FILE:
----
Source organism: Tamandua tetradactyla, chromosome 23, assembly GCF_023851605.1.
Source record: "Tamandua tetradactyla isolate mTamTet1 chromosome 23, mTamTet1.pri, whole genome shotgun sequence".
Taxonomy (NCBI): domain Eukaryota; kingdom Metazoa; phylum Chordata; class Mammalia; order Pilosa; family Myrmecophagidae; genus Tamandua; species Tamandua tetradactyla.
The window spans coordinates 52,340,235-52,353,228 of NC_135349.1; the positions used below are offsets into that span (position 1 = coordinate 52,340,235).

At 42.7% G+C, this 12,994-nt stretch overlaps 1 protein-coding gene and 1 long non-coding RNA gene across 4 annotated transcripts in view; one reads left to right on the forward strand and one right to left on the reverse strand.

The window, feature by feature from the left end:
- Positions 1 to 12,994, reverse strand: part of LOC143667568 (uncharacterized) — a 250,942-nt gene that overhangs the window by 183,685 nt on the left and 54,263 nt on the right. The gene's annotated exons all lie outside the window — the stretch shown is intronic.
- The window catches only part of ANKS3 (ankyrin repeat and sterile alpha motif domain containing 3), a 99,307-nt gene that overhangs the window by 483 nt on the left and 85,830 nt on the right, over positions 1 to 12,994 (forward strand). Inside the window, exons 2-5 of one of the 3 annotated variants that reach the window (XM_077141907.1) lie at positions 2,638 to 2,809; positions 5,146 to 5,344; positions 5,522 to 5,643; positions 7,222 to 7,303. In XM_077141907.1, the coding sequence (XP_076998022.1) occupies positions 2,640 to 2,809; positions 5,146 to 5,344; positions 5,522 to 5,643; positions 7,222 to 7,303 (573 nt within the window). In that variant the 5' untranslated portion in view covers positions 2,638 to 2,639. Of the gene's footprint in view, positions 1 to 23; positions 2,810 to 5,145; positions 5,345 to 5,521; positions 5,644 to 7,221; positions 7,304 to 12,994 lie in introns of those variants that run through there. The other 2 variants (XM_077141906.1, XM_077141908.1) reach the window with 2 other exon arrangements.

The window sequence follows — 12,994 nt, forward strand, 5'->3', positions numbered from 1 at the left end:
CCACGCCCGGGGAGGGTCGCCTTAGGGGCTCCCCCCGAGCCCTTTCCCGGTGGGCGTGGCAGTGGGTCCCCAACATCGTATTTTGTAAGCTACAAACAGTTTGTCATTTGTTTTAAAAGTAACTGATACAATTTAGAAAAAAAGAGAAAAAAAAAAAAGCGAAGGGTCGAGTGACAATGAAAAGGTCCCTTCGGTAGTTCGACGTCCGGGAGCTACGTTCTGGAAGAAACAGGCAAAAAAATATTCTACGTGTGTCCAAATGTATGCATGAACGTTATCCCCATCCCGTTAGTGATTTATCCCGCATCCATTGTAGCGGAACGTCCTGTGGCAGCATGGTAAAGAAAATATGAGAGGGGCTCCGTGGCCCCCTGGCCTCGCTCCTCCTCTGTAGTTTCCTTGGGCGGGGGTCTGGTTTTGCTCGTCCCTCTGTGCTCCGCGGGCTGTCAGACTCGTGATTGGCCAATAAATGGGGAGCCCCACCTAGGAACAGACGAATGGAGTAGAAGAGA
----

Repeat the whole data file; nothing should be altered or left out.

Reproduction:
Source organism: Tamandua tetradactyla, chromosome 23, assembly GCF_023851605.1.
Source record: "Tamandua tetradactyla isolate mTamTet1 chromosome 23, mTamTet1.pri, whole genome shotgun sequence".
Taxonomy (NCBI): domain Eukaryota; kingdom Metazoa; phylum Chordata; class Mammalia; order Pilosa; family Myrmecophagidae; genus Tamandua; species Tamandua tetradactyla.
The window spans coordinates 52,340,235-52,353,228 of NC_135349.1; the positions used below are offsets into that span (position 1 = coordinate 52,340,235).

At 42.7% G+C, this 12,994-nt stretch overlaps 1 protein-coding gene and 1 long non-coding RNA gene across 4 annotated transcripts in view; one reads left to right on the forward strand and one right to left on the reverse strand.

The window, feature by feature from the left end:
- Positions 1 to 12,994, reverse strand: part of LOC143667568 (uncharacterized) — a 250,942-nt gene that overhangs the window by 183,685 nt on the left and 54,263 nt on the right. The gene's annotated exons all lie outside the window — the stretch shown is intronic.
- The window catches only part of ANKS3 (ankyrin repeat and sterile alpha motif domain containing 3), a 99,307-nt gene that overhangs the window by 483 nt on the left and 85,830 nt on the right, over positions 1 to 12,994 (forward strand). Inside the window, exons 2-5 of one of the 3 annotated variants that reach the window (XM_077141907.1) lie at positions 2,638 to 2,809; positions 5,146 to 5,344; positions 5,522 to 5,643; positions 7,222 to 7,303. In XM_077141907.1, the coding sequence (XP_076998022.1) occupies positions 2,640 to 2,809; positions 5,146 to 5,344; positions 5,522 to 5,643; positions 7,222 to 7,303 (573 nt within the window). In that variant the 5' untranslated portion in view covers positions 2,638 to 2,639. Of the gene's footprint in view, positions 1 to 23; positions 2,810 to 5,145; positions 5,345 to 5,521; positions 5,644 to 7,221; positions 7,304 to 12,994 lie in introns of those variants that run through there. The other 2 variants (XM_077141906.1, XM_077141908.1) reach the window with 2 other exon arrangements.

The window sequence follows — 12,994 nt, forward strand, 5'->3', positions numbered from 1 at the left end:
CCACGCCCGGGGAGGGTCGCCTTAGGGGCTCCCCCCGAGCCCTTTCCCGGTGGGCGTGGCAGTGGGTCCCCAACATCGTATTTTGTAAGCTACAAACAGTTTGTCATTTGTTTTAAAAGTAACTGATACAATTTAGAAAAAAAGAGAAAAAAAAAAAAGCGAAGGGTCGAGTGACAATGAAAAGGTCCCTTCGGTAGTTCGACGTCCGGGAGCTACGTTCTGGAAGAAACAGGCAAAAAAATATTCTACGTGTGTCCAAATGTATGCATGAACGTTATCCCCATCCCGTTAGTGATTTATCCCGCATCCATTGTAGCGGAACGTCCTGTGGCAGCATGGTAAAGAAAATATGAGAGGGGCTCCGTGGCCCCCTGGCCTCGCTCCTCCTCTGTAGTTTCCTTGGGCGGGGGTCTGGTTTTGCTCGTCCCTCTGTGCTCCGCGGGCTGTCAGACTCGTGATTGGCCAATAAATGGGGAGCCCCACCTAGGAACAGACGAATGGAGTAGAAGAGA